Feature: #OpenYourLobby: The Latest in The Theater Community's History of Protest

By: Jun. 30, 2020
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Feature: #OpenYourLobby: The Latest in The Theater Community's History of Protest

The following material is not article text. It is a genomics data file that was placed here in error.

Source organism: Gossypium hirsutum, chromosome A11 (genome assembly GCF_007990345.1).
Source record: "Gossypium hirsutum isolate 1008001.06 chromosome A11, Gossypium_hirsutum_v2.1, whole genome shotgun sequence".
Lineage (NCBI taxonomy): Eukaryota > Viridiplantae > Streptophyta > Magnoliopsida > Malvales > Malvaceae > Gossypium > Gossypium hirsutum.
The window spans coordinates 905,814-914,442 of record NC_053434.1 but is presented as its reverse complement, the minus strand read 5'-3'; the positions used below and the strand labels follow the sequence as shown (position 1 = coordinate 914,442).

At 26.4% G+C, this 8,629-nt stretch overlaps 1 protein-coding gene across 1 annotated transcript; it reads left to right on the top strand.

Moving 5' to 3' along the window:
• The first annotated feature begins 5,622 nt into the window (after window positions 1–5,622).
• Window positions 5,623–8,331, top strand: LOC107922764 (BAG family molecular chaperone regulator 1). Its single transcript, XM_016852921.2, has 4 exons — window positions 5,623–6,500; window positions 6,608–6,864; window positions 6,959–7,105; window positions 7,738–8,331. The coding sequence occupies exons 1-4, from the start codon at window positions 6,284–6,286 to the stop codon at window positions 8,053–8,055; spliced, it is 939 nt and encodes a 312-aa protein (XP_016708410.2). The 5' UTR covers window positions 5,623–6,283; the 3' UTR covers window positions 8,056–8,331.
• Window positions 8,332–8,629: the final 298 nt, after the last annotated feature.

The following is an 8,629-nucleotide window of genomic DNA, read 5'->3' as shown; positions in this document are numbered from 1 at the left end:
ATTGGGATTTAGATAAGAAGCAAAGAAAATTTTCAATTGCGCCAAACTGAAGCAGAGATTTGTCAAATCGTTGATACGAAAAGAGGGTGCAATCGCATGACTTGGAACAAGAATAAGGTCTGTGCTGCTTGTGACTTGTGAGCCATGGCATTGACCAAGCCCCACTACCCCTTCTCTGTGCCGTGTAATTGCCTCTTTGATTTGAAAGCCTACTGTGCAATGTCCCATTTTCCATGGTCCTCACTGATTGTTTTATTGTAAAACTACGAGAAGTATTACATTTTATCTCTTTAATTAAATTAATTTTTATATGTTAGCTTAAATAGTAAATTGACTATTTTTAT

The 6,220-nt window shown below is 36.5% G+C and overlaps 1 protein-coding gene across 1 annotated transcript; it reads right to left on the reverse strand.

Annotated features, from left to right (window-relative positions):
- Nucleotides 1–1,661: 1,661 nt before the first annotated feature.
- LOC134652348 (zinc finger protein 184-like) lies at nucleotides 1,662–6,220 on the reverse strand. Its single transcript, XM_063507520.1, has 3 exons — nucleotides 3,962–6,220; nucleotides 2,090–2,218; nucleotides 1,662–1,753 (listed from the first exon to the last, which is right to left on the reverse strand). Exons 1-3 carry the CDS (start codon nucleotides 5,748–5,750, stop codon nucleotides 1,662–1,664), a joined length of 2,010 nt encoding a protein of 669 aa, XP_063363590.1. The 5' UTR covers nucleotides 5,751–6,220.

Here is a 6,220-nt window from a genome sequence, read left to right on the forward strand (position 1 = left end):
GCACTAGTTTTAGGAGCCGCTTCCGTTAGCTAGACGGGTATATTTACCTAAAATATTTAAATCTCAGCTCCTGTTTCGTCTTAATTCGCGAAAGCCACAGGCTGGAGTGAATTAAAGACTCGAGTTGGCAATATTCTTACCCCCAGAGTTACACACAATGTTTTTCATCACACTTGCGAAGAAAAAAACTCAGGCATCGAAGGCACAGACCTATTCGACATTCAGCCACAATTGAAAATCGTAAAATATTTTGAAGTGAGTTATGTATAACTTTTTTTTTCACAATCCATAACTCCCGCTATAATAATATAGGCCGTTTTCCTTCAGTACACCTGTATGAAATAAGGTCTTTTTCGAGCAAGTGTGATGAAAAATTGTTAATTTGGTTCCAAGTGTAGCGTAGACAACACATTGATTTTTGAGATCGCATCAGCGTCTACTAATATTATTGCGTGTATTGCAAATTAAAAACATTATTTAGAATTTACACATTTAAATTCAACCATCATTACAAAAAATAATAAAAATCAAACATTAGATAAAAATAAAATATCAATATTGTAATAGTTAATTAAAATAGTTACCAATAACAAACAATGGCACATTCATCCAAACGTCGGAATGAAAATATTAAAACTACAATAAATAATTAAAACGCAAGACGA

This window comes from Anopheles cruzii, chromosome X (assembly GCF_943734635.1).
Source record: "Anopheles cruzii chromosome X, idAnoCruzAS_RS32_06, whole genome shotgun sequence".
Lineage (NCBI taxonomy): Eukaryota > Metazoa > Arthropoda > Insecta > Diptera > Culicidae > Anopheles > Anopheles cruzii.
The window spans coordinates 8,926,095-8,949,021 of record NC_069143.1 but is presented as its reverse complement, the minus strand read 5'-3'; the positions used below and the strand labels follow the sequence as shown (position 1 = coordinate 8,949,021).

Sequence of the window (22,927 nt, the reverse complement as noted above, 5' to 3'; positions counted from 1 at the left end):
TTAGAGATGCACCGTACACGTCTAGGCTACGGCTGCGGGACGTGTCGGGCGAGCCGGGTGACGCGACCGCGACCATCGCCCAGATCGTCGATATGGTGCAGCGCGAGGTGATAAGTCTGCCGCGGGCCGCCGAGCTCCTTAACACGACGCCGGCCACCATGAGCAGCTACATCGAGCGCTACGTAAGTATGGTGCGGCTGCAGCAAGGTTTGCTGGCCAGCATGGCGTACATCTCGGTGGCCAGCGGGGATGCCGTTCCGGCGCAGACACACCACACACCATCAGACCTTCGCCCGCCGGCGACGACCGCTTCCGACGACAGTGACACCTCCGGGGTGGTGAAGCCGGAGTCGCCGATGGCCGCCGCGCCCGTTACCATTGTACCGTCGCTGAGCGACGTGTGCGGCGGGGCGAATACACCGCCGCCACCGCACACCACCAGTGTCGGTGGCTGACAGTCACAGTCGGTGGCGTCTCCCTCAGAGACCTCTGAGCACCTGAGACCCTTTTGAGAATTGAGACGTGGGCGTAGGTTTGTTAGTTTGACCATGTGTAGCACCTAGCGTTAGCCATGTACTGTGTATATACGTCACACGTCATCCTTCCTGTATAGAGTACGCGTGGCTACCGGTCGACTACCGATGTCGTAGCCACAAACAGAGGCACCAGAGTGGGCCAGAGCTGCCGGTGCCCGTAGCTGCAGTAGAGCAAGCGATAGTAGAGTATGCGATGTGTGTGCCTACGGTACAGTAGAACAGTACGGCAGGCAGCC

As our nation continues to grapple with the Covid-19 pandemic and our country's deep history of racial injustice, one bright moment has been watching support come in unexpected formats. One such point of light has been the #OpenYourLobby movement, a push within the theater community to open the lobbies of theater spaces shuttered by the pandemic to provide a safe haven for protestors, particularly in major cities like New York and Washington, DC. #OpenYourLobby is a coordinated effort to provide safety and access to services and supplies for protestors who are involved in the Black Lives Matter protests across the nation; most theaters are providing bathroom access, Wi-Fi, outlets for charge devices, hand sanitizer, water, snacks, first aid, and even sign-making supplies, voter registration, and pumping stations. #OpenYourLobby is also distributing information about barring police entry while protestors are sheltering inside, as well as links to resources such as the ACLU, local jail initiatives, and supply access. Within the DC community, Studio Theatre, Woolly Mammoth Theatre Company, Atlas Performing Arts Center, Arena Stage, the 9:30 Club, CulturalDC at Source Theatre, Keegan Theatre, Compass Rose, and Shakespeare Theatre Company are currently participating on select dates - the full spreadsheet of participating theaters can be found here.